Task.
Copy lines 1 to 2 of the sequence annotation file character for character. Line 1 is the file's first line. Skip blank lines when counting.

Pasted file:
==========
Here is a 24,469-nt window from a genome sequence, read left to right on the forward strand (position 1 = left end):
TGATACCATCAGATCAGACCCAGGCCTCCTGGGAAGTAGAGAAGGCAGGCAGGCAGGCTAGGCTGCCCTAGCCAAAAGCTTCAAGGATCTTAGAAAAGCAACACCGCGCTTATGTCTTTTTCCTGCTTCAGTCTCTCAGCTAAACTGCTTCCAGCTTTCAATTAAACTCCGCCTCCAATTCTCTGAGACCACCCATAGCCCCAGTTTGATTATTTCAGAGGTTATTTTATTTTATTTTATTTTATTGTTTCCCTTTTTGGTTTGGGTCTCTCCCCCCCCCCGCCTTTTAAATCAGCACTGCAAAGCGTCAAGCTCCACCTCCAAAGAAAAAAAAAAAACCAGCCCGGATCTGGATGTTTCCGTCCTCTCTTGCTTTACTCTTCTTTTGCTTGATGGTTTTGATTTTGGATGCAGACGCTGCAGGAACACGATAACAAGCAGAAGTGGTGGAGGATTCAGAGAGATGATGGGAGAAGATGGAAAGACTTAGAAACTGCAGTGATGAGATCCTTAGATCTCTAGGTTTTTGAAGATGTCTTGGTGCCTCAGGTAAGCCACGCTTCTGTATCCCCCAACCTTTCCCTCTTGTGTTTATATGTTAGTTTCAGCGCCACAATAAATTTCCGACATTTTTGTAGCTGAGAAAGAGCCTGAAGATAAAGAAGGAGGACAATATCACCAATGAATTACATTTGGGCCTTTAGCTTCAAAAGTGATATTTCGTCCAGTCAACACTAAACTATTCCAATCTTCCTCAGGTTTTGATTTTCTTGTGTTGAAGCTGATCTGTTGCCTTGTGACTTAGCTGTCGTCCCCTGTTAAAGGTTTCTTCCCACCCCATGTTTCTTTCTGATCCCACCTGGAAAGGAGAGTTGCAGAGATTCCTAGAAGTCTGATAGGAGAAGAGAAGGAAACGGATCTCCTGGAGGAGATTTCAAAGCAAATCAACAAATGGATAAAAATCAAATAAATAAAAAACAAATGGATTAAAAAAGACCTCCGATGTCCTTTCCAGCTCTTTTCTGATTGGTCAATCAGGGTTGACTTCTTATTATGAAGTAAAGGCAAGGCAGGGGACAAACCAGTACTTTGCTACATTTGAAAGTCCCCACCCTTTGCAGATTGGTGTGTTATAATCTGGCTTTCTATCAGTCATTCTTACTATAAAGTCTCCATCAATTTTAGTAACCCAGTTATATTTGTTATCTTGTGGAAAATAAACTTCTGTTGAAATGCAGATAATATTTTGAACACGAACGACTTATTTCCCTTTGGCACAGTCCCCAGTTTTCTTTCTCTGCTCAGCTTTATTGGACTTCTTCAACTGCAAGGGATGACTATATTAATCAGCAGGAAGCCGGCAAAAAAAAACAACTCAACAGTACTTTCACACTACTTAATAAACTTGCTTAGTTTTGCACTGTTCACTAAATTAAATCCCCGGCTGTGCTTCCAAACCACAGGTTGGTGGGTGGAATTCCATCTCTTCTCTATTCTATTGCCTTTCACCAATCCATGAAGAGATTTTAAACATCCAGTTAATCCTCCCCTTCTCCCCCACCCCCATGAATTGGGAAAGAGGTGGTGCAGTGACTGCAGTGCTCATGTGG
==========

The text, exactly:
Here is a 24,469-nt window from a genome sequence, read left to right on the forward strand (position 1 = left end):
TGATACCATCAGATCAGACCCAGGCCTCCTGGGAAGTAGAGAAGGCAGGCAGGCAGGCTAGGCTGCCCTAGCCAAAAGCTTCAAGGATCTTAGAAAAGCAACACCGCGCTTATGTCTTTTTCCTGCTTCAGTCTCTCAGCTAAACTGCTTCCAGCTTTCAATTAAACTCCGCCTCCAATTCTCTGAGACCACCCATAGCCCCAGTTTGATTATTTCAGAGGTTATTTTATTTTATTTTATTTTATTGTTTCCCTTTTTGGTTTGGGTCTCTCCCCCCCCCCGCCTTTTAAATCAGCACTGCAAAGCGTCAAGCTCCACCTCCAAAGAAAAAAAAAAAACCAGCCCGGATCTGGATGTTTCCGTCCTCTCTTGCTTTACTCTTCTTTTGCTTGATGGTTTTGATTTTGGATGCAGACGCTGCAGGAACACGATAACAAGCAGAAGTGGTGGAGGATTCAGAGAGATGATGGGAGAAGATGGAAAGACTTAGAAACTGCAGTGATGAGATCCTTAGATCTCTAGGTTTTTGAAGATGTCTTGGTGCCTCAGGTAAGCCACGCTTCTGTATCCCCCAACCTTTCCCTCTTGTGTTTATATGTTAGTTTCAGCGCCACAATAAATTTCCGACATTTTTGTAGCTGAGAAAGAGCCTGAAGATAAAGAAGGAGGACAATATCACCAATGAATTACATTTGGGCCTTTAGCTTCAAAAGTGATATTTCGTCCAGTCAACACTAAACTATTCCAATCTTCCTCAGGTTTTGATTTTCTTGTGTTGAAGCTGATCTGTTGCCTTGTGACTTAGCTGTCGTCCCCTGTTAAAGGTTTCTTCCCACCCCATGTTTCTTTCTGATCCCACCTGGAAAGGAGAGTTGCAGAGATTCCTAGAAGTCTGATAGGAGAAGAGAAGGAAACGGATCTCCTGGAGGAGATTTCAAAGCAAATCAACAAATGGATAAAAATCAAATAAATAAAAAACAAATGGATTAAAAAAGACCTCCGATGTCCTTTCCAGCTCTTTTCTGATTGGTCAATCAGGGTTGACTTCTTATTATGAAGTAAAGGCAAGGCAGGGGACAAACCAGTACTTTGCTACATTTGAAAGTCCCCACCCTTTGCAGATTGGTGTGTTATAATCTGGCTTTCTATCAGTCATTCTTACTATAAAGTCTCCATCAATTTTAGTAACCCAGTTATATTTGTTATCTTGTGGAAAATAAACTTCTGTTGAAATGCAGATAATATTTTGAACACGAACGACTTATTTCCCTTTGGCACAGTCCCCAGTTTTCTTTCTCTGCTCAGCTTTATTGGACTTCTTCAACTGCAAGGGATGACTATATTAATCAGCAGGAAGCCGGCAAAAAAAAACAACTCAACAGTACTTTCACACTACTTAATAAACTTGCTTAGTTTTGCACTGTTCACTAAATTAAATCCCCGGCTGTGCTTCCAAACCACAGGTTGGTGGGTGGAATTCCATCTCTTCTCTATTCTATTGCCTTTCACCAATCCATGAAGAGATTTTAAACATCCAGTTAATCCTCCCCTTCTCCCCCACCCCCATGAATTGGGAAAGAGGTGGTGCAGTGACTGCAGTGCTCATGTGG